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Transformation of Random Variables

  1. Apr 21, 2012 #1
    Ok, so I have this written in my notes and while going over it I have a few questions:

    Suppose cubical boxes are made so that the length, X (in cm) of an edge is distributed as

    for 9≤X≤11
    0 otherwise

    What sort of distribution will the volume, Y, of the boxes have, Y in cm^3.

    So in my notes it says to do this:

    FY(y) = P(Y≤y) = P(X3≤y)=P(X≤y1/3)=FX(y1/3)

    But why is it not possible to go straight from the PDF of X to the PDF of Y, using the same technique of substituting X3 for Y like so:

    fY(y) = P(Y=y) = P(X3=y)=P(X=y1/3 )=fX(y1/3)

    Have put this here, because it isn't a homework question, more a general question that I've come across while revising but by all means move it if you disagree!
    Last edited: Apr 21, 2012
  2. jcsd
  3. Apr 21, 2012 #2
    Pressed submit by accident, haven't finished writing the OP!

    Edit: Finished now!
    Last edited: Apr 21, 2012
  4. Apr 21, 2012 #3

    Stephen Tashi

    User Avatar
    Science Advisor

    This is good question and an important one. (You see that the two methods produce different answers, right?)

    The PDF of a discrete random variable X can be interpreted as the "the probability that ...", but it is technically incorrect to interpret it this was for a continuous distribution. [itex] f_X(x) [/itex] is not [itex] P(X = x) [/itex]. Often you can get away with thinking of continuous PDF's the wrong way and still get the right formulas. It's rather like how people think of [itex] \frac{dy}{dx} [/itex] as the ratio of two finite numbers and this helps them remember formulas in calculus. Thinking the wrong way is often helpful but it has pitfalls.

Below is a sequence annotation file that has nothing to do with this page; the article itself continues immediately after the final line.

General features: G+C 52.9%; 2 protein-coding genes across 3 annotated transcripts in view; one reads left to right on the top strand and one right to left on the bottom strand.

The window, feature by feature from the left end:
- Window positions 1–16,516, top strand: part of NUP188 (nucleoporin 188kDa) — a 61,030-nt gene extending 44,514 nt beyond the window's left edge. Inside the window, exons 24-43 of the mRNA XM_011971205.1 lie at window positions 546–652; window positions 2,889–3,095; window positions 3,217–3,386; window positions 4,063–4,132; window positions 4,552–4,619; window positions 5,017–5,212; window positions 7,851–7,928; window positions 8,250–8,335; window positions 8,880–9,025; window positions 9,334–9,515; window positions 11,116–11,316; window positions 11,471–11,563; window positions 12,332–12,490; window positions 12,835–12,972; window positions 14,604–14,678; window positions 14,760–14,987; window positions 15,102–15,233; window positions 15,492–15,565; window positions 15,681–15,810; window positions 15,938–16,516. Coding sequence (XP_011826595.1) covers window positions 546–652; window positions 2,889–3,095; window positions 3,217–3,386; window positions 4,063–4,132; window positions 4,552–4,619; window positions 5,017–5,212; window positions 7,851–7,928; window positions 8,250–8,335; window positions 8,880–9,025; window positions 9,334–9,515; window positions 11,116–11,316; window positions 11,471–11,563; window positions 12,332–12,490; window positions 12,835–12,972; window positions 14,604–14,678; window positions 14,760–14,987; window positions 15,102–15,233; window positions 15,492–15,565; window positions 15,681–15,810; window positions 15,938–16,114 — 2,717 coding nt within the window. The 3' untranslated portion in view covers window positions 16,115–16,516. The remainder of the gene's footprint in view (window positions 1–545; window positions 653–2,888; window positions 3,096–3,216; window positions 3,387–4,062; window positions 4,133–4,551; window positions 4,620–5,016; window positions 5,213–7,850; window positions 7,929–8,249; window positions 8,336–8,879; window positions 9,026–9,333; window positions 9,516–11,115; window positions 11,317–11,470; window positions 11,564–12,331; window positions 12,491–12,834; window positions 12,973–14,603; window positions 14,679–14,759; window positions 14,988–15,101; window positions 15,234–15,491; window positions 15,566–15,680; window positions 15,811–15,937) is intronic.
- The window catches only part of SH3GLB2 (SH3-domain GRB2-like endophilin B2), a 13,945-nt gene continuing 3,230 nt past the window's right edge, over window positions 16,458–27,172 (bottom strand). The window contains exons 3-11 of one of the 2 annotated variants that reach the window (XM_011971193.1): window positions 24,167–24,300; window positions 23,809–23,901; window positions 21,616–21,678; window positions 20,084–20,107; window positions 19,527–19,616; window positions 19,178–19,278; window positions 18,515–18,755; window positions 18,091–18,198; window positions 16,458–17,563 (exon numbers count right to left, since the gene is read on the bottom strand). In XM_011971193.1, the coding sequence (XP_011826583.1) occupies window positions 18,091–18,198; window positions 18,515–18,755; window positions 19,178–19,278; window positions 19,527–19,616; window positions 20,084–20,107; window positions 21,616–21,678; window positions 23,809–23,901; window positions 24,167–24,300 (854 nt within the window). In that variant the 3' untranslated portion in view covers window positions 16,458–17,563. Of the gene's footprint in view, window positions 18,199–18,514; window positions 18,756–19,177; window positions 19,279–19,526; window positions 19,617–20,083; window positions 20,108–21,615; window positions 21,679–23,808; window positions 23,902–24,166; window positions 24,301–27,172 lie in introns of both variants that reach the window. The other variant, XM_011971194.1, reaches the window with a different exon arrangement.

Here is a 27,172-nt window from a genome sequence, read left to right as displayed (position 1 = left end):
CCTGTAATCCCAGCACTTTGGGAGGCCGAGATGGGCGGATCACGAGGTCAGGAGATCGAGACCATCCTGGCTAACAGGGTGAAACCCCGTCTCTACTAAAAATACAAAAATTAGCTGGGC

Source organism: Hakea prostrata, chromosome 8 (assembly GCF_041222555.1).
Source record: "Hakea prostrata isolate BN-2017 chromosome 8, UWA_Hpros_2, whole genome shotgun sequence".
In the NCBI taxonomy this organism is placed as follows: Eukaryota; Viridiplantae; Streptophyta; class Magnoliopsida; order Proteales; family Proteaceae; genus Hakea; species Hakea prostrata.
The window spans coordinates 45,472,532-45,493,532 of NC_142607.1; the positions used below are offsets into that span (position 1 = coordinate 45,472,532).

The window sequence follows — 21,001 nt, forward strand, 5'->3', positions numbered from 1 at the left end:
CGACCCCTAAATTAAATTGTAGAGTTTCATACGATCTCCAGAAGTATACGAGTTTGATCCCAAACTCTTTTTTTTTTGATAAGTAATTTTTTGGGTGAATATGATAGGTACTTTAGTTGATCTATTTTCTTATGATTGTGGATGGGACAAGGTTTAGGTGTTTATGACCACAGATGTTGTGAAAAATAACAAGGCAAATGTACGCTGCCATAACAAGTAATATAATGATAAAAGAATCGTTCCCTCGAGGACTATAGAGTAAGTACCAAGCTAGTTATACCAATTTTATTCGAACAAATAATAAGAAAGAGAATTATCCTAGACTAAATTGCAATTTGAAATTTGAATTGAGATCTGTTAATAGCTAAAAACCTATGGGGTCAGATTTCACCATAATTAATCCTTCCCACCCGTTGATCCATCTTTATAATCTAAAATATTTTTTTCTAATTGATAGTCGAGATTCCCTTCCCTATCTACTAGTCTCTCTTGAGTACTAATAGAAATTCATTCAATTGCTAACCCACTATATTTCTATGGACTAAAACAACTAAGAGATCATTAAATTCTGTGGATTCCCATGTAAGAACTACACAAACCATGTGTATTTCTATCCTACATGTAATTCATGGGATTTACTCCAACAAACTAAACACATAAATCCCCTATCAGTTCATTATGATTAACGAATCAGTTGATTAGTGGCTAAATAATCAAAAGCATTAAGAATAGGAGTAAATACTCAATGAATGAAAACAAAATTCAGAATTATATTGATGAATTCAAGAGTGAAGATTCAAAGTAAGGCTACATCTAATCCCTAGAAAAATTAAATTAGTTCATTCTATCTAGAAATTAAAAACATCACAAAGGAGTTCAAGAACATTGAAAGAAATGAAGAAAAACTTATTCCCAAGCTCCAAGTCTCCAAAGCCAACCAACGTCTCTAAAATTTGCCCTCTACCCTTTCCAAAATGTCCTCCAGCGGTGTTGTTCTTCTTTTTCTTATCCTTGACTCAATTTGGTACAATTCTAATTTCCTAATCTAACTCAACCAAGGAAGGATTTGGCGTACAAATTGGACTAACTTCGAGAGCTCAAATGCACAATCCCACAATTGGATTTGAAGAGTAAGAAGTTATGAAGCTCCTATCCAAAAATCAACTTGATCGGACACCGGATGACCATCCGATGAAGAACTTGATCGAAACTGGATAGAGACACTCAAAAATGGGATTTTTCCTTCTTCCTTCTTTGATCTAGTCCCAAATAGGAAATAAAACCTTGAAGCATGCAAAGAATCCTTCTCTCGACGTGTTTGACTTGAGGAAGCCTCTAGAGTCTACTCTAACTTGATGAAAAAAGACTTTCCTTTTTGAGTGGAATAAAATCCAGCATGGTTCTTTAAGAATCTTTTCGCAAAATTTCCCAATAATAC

A better way to think is that [itex] f_X(x) [/itex] is a function that is one factor in an expression that approximates the probability for [itex] X [/itex] being in an interval. For example, [itex] P(x - dx \le X \le x + dx) \approx f_X(x) 2 dx [/itex], thinking of [itex] dx [/itex] as a finite length.

    If we approach this problem by reasoning with PDFs, we must use intervals and things don't look simple.

    [tex] P( y - dy \le Y \le y + dy) = P( y - dy \le X^3 \le y+ dy) [/tex]
    [tex]= P( (y-dy)^\frac{1}{3} \le X \le (y+dy)^\frac{1}{3}) [/tex]
    [tex] = \int_{(y-dy)^\frac{1}{3}}^{(y+dy)^\frac{1}{3}} f_X(x) dx [/tex]
    [tex] = \bigg|_{(y-dy)^\frac{1}{3}}^{(y+dy)^\frac{1}{3}} (\frac{1}{2} x) [/tex]

    Perhaps we can do more manipulations with the dy's and dx's to get to the right answer. At least this suggests that, plugging-in [itex] x= y^\frac{1}{3} [/itex] into [itex] f_X( x) [/itex] isn't likely to work.

    The question is related to a question from calculus: When we make the substitution x = g(y) in an integration, why can't we just change dx to dy? Why does the substitution involve a g'(y) ?
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